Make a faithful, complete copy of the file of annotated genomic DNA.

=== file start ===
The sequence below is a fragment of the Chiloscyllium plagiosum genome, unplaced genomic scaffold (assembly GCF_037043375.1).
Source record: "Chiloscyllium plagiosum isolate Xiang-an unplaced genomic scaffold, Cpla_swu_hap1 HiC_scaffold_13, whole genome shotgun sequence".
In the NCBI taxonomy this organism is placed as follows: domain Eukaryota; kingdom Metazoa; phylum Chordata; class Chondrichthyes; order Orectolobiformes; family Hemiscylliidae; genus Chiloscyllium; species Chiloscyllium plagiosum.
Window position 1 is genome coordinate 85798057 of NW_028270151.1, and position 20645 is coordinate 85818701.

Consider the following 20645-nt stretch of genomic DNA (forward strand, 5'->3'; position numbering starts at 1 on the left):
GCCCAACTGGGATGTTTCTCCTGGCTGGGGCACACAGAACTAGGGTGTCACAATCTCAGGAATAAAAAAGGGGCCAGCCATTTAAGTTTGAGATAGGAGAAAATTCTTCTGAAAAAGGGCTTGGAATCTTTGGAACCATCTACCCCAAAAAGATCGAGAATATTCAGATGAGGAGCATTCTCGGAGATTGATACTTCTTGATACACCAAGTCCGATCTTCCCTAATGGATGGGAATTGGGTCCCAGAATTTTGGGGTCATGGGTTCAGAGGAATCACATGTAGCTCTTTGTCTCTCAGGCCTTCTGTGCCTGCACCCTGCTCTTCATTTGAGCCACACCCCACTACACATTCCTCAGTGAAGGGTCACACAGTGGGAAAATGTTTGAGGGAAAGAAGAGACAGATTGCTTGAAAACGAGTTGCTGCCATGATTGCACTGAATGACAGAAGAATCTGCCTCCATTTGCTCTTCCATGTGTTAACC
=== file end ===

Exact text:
The sequence below is a fragment of the Chiloscyllium plagiosum genome, unplaced genomic scaffold (assembly GCF_037043375.1).
Source record: "Chiloscyllium plagiosum isolate Xiang-an unplaced genomic scaffold, Cpla_swu_hap1 HiC_scaffold_13, whole genome shotgun sequence".
In the NCBI taxonomy this organism is placed as follows: domain Eukaryota; kingdom Metazoa; phylum Chordata; class Chondrichthyes; order Orectolobiformes; family Hemiscylliidae; genus Chiloscyllium; species Chiloscyllium plagiosum.
Window position 1 is genome coordinate 85798057 of NW_028270151.1, and position 20645 is coordinate 85818701.

Consider the following 20645-nt stretch of genomic DNA (forward strand, 5'->3'; position numbering starts at 1 on the left):
GCCCAACTGGGATGTTTCTCCTGGCTGGGGCACACAGAACTAGGGTGTCACAATCTCAGGAATAAAAAAGGGGCCAGCCATTTAAGTTTGAGATAGGAGAAAATTCTTCTGAAAAAGGGCTTGGAATCTTTGGAACCATCTACCCCAAAAAGATCGAGAATATTCAGATGAGGAGCATTCTCGGAGATTGATACTTCTTGATACACCAAGTCCGATCTTCCCTAATGGATGGGAATTGGGTCCCAGAATTTTGGGGTCATGGGTTCAGAGGAATCACATGTAGCTCTTTGTCTCTCAGGCCTTCTGTGCCTGCACCCTGCTCTTCATTTGAGCCACACCCCACTACACATTCCTCAGTGAAGGGTCACACAGTGGGAAAATGTTTGAGGGAAAGAAGAGACAGATTGCTTGAAAACGAGTTGCTGCCATGATTGCACTGAATGACAGAAGAATCTGCCTCCATTTGCTCTTCCATGTGTTAACC